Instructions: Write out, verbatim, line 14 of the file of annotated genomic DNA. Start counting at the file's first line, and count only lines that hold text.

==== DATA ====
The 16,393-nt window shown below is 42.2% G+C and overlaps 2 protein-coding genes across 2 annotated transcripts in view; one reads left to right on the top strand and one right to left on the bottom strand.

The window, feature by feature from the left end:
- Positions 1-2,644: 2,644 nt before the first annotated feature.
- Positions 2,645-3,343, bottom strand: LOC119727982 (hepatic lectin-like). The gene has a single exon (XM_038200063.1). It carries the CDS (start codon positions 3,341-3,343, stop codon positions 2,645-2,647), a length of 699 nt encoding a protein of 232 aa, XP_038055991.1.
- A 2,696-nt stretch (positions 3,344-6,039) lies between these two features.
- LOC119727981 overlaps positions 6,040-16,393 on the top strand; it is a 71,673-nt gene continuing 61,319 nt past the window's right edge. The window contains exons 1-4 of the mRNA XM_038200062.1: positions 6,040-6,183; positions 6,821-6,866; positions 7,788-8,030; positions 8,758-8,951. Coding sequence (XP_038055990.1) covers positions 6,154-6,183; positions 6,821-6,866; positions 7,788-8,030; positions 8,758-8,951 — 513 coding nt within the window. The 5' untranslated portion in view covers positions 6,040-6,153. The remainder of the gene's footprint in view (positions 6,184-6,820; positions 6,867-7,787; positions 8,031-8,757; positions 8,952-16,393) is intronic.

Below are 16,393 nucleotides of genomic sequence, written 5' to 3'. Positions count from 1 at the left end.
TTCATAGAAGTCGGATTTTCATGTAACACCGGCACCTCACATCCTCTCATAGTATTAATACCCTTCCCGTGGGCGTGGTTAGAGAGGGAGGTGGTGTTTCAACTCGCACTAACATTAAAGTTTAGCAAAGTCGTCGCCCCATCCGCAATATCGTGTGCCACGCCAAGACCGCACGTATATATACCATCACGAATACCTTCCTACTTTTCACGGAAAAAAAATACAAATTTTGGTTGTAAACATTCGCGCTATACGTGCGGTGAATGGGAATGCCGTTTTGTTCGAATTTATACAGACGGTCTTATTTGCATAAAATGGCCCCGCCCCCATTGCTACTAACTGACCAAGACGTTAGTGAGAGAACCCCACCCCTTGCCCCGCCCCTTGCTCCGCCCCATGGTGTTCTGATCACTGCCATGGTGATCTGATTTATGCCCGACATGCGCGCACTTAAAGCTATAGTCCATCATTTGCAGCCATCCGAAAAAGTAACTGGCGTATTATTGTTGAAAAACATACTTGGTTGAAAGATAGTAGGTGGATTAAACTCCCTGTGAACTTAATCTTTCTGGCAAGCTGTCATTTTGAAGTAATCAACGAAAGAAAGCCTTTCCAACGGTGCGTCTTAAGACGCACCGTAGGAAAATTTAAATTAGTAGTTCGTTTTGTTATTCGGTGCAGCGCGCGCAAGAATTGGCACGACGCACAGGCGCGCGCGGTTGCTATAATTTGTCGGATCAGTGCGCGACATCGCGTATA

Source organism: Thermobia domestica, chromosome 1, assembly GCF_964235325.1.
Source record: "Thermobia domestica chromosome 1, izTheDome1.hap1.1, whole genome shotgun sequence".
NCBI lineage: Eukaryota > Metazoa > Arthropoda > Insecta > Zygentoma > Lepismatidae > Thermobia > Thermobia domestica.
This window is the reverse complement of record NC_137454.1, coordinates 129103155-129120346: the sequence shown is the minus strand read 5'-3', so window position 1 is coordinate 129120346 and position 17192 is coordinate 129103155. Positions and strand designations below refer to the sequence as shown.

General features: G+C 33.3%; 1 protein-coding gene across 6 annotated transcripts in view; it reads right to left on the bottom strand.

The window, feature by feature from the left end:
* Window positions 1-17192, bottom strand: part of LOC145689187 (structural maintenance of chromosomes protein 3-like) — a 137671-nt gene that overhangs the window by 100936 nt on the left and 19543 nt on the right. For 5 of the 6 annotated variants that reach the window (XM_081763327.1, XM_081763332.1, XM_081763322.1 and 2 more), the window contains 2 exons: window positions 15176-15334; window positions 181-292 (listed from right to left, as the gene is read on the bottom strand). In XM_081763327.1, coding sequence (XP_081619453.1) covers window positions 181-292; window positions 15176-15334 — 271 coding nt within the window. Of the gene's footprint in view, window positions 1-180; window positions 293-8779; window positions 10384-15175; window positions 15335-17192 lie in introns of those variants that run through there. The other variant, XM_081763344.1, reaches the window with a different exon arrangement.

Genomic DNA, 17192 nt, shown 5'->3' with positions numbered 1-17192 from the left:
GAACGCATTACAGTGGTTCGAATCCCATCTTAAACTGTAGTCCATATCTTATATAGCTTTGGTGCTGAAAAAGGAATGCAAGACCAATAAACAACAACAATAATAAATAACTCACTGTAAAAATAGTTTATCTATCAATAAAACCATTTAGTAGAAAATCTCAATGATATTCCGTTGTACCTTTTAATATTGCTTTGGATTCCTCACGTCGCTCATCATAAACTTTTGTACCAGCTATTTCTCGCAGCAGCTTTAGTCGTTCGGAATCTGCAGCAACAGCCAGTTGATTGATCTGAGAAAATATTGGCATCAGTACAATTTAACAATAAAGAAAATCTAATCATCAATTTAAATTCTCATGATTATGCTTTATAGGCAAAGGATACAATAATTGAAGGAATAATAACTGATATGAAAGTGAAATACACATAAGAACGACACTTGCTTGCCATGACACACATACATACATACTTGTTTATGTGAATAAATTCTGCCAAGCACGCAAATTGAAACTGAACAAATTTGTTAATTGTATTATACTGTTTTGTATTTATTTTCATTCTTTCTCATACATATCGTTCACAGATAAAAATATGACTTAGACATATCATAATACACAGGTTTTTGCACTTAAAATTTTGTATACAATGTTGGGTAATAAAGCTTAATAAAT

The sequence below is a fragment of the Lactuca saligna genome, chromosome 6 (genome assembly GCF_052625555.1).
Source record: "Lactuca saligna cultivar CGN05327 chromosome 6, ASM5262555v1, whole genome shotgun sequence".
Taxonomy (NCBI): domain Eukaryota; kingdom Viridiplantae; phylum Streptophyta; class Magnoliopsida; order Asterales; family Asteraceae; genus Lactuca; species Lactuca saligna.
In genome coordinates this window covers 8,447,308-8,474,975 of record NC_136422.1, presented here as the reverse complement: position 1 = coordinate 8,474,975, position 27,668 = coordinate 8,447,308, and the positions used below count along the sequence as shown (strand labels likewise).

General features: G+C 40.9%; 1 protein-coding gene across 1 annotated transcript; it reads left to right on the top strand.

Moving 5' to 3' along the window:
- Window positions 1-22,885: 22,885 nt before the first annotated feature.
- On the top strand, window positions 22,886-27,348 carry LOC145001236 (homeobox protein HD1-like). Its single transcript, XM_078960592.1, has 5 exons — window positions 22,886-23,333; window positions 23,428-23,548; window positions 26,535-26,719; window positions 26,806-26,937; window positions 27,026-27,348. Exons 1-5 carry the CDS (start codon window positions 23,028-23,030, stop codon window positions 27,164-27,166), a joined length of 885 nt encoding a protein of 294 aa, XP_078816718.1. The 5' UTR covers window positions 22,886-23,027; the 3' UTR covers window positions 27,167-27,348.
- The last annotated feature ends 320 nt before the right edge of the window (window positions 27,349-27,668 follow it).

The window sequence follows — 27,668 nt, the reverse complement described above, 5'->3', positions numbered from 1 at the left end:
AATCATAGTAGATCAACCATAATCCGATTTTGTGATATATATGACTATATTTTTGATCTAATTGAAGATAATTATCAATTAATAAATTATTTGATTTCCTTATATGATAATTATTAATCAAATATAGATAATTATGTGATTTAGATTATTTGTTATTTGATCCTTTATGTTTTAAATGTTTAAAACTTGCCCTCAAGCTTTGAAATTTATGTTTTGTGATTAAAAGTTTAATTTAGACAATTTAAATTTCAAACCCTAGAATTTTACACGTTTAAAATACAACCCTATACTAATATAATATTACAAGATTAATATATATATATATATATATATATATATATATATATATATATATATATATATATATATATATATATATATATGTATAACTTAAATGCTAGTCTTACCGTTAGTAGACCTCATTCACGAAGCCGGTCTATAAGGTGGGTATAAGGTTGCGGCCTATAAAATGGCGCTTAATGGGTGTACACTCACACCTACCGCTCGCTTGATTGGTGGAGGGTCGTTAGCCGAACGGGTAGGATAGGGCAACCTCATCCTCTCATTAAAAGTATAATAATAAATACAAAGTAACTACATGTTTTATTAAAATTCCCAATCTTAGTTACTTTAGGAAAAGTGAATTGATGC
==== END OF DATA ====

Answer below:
The window, feature by feature from the left end: